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Table of Contents

The Planet

Club Beat

The Planet, March 1997, Volume 4, number 2

Contents

  • Retirees Aren't Shy
  • Environmentalists Hit the Airwaves
  • Dead End for Proposed Toll Road
  • Reach Out and Activate Someone
  • Shillings for Students
  • Grants for Greens
  • Question the Candidates...
  • ...Then Cast Your Vote

Retirees Aren't Shy

"It's a win-win situation," says Bill Steibel, Long Island Group activist. He's referring to the group's efforts to expand outreach to Long Island's 3 million inhabitants as well as its 6,000 Sierra Club members. "By working with non-environmental groups we've been able to raise environmental issues with those who may not generally be aware of local or national issues. We get to talk to people we don't normally reach directly; they get an accurate, first-hand account of the current environmental situation. Then those who are concerned about the state of the environment can find out how they can join the struggle."

Last November, Steibel spoke at a meeting of over 400 retirees from Grumman Aerospace Corporation and discussed the Club, its history and its purpose. The retirees invited members of the Long Island Group to speak in response to the group's request for permission to use the retirees' e-mail list to announce Club-sponsored events. In addition to approving this request, the retirees invited the group members to address them at their next meeting. "We were extremely well received," says Steibel. "The retirees wanted to know more about the Sierra Club and the environment, and we were able to awaken and encourage their interest."

Steibel brought along copies of Club publications including The Planet, Sierra magazine and group and chapter newsletters. He also made copies of his speech available and noted his group's World Wide Web and e-mail addresses for the benefit of those with Internet access. By the end of the evening, just about all the literature was gone.

"I emphasized that we can achieve much in protecting the environment against the depredations of big-industry-backed members of Congress just by getting into the act," says Steibel. "Will the fight ever be over? Probably not. Will we protect everything? Probably not. Will we ever stop trying? Absolutely not."

For more information: Contact Bill Steibel at (516) 271-8904; e-mail: <73230.1031@compuserve.com>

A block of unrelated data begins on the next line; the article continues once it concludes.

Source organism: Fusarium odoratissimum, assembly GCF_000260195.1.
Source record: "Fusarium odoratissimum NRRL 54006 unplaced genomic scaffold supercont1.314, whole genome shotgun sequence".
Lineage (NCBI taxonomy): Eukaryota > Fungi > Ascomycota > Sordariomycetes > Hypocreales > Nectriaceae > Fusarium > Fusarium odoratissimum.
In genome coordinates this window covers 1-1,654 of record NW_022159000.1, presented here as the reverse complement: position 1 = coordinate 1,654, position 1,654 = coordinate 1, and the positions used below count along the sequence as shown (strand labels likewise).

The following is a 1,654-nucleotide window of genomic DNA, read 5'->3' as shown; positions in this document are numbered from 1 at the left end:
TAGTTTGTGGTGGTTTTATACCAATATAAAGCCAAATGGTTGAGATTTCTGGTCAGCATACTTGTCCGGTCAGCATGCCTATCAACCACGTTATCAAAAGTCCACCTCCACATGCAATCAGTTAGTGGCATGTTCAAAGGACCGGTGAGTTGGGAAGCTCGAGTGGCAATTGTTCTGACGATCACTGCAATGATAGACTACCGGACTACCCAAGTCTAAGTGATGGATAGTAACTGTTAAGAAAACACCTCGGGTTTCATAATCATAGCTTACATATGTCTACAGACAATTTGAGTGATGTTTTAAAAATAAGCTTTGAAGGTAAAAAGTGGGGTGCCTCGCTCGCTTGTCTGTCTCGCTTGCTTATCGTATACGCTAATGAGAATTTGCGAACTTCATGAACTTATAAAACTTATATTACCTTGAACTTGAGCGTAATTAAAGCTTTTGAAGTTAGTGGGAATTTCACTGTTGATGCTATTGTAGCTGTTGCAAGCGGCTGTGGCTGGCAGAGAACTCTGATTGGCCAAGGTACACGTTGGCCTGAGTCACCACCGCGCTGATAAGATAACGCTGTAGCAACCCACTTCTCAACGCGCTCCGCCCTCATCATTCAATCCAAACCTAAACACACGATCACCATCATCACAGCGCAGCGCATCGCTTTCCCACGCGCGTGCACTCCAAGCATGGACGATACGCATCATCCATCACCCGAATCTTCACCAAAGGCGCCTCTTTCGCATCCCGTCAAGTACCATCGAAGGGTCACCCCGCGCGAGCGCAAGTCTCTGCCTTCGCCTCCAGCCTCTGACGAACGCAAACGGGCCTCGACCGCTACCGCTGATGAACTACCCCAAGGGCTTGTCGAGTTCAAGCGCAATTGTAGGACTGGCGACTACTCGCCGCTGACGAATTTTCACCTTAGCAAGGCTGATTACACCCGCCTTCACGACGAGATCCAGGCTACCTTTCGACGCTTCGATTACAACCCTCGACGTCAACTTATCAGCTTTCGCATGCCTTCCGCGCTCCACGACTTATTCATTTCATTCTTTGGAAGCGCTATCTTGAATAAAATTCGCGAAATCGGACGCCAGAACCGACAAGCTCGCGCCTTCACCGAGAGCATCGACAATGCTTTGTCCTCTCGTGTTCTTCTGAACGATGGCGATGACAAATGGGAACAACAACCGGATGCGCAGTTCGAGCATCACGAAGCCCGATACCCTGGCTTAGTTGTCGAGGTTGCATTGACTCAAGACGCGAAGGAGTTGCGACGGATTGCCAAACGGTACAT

Environmentalists Hit the Airwaves

What do a high school math teacher, retired pharmacist, psychology professor and homemaker have in common? They're all regular contributors to the State of Franklin Group's "Environmental News" radio show on the National Public Radio affiliate at East Tennessee State University.

In early 1994, group member Pete Zars contacted the local station with a proposal for a 15-minute program featuring news and information on environmental issues. Station managers liked the idea and the show has been on the air ever since. Written and produced by State of Franklin Group members, the show has become increasingly popular and recently expanded to a half-hour format. Of the station's 130,000 listeners, 22 percent, or 28,000 people, are tuning in each week. The group is now aiming to syndicate the program nationally.

"We keep our membership extremely well-informed through the paperless media, and our show makes the Club more prominent in the region," says group chair Linda Modica. "Group membership has been on the rise ever since we went on the air. The show is also good for retaining members because they are proud of the recognition our group has received. "To accomplish what we've done, all we needed was confidence, dedication and a little prior experience," says Modica. "We would be happy to share our experience with other groups that want to start their own local radio programs."

Other interested Sierra Club groups should ask their NPR affiliate to contact WETS in Johnson City, Tenn., for a copy of an "Environmental News" demo tape. To get your own cassette, call Jane Ensign, chair of the Environmental News Committee, at (423) 349-4457, or write to Linda Modica at <linda.modica@sierra club.org>

Dead End for Proposed Toll Road

In Illinois, the Sierra Club won a major court ruling in January against the extension of toll road I-355 into the southern part of the state. "The extension would damage three public forest preserves and upland and wetland habitat for state-threatened and endangered species, as well as lead to more air pollution and the paving over of a largely rural area," says Jack Darin, state field representative.

"Media coverage of our victory was substantial," says Darin. "We made the front pages of the Chicago Tribune, the Chicago Sun-Times and the Daily Southtown."